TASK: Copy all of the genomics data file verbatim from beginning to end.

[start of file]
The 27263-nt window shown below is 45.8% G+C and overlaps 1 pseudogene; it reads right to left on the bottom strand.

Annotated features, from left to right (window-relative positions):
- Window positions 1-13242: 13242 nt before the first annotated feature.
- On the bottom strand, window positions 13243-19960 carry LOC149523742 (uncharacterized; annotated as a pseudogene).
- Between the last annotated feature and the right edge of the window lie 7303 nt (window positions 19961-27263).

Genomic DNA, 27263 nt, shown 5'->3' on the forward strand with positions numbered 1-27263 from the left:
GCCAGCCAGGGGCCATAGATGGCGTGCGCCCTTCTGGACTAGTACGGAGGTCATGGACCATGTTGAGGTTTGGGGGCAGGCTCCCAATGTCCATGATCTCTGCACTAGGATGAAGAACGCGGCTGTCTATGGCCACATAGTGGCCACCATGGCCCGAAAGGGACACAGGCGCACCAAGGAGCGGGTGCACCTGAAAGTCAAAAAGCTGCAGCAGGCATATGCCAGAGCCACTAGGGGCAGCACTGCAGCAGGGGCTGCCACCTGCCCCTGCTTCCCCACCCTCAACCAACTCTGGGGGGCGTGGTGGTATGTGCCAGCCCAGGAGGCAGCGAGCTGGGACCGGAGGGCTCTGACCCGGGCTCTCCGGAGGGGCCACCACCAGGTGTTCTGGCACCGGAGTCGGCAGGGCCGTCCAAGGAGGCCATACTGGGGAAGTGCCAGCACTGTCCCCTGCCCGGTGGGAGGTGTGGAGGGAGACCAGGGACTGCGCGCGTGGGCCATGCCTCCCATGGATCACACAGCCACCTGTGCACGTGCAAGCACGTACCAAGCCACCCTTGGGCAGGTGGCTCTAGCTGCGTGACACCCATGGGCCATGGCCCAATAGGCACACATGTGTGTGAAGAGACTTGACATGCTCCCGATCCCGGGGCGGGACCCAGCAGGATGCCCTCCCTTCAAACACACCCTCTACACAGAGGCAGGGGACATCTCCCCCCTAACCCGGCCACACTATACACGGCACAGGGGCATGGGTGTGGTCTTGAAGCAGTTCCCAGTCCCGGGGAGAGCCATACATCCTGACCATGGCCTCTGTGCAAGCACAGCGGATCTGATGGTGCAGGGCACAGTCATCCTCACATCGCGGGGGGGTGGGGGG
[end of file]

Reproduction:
The 27263-nt window shown below is 45.8% G+C and overlaps 1 pseudogene; it reads right to left on the bottom strand.

Annotated features, from left to right (window-relative positions):
- Window positions 1-13242: 13242 nt before the first annotated feature.
- On the bottom strand, window positions 13243-19960 carry LOC149523742 (uncharacterized; annotated as a pseudogene).
- Between the last annotated feature and the right edge of the window lie 7303 nt (window positions 19961-27263).

Genomic DNA, 27263 nt, shown 5'->3' on the forward strand with positions numbered 1-27263 from the left:
GCCAGCCAGGGGCCATAGATGGCGTGCGCCCTTCTGGACTAGTACGGAGGTCATGGACCATGTTGAGGTTTGGGGGCAGGCTCCCAATGTCCATGATCTCTGCACTAGGATGAAGAACGCGGCTGTCTATGGCCACATAGTGGCCACCATGGCCCGAAAGGGACACAGGCGCACCAAGGAGCGGGTGCACCTGAAAGTCAAAAAGCTGCAGCAGGCATATGCCAGAGCCACTAGGGGCAGCACTGCAGCAGGGGCTGCCACCTGCCCCTGCTTCCCCACCCTCAACCAACTCTGGGGGGCGTGGTGGTATGTGCCAGCCCAGGAGGCAGCGAGCTGGGACCGGAGGGCTCTGACCCGGGCTCTCCGGAGGGGCCACCACCAGGTGTTCTGGCACCGGAGTCGGCAGGGCCGTCCAAGGAGGCCATACTGGGGAAGTGCCAGCACTGTCCCCTGCCCGGTGGGAGGTGTGGAGGGAGACCAGGGACTGCGCGCGTGGGCCATGCCTCCCATGGATCACACAGCCACCTGTGCACGTGCAAGCACGTACCAAGCCACCCTTGGGCAGGTGGCTCTAGCTGCGTGACACCCATGGGCCATGGCCCAATAGGCACACATGTGTGTGAAGAGACTTGACATGCTCCCGATCCCGGGGCGGGACCCAGCAGGATGCCCTCCCTTCAAACACACCCTCTACACAGAGGCAGGGGACATCTCCCCCCTAACCCGGCCACACTATACACGGCACAGGGGCATGGGTGTGGTCTTGAAGCAGTTCCCAGTCCCGGGGAGAGCCATACATCCTGACCATGGCCTCTGTGCAAGCACAGCGGATCTGATGGTGCAGGGCACAGTCATCCTCACATCGCGGGGGGGTGGGGGG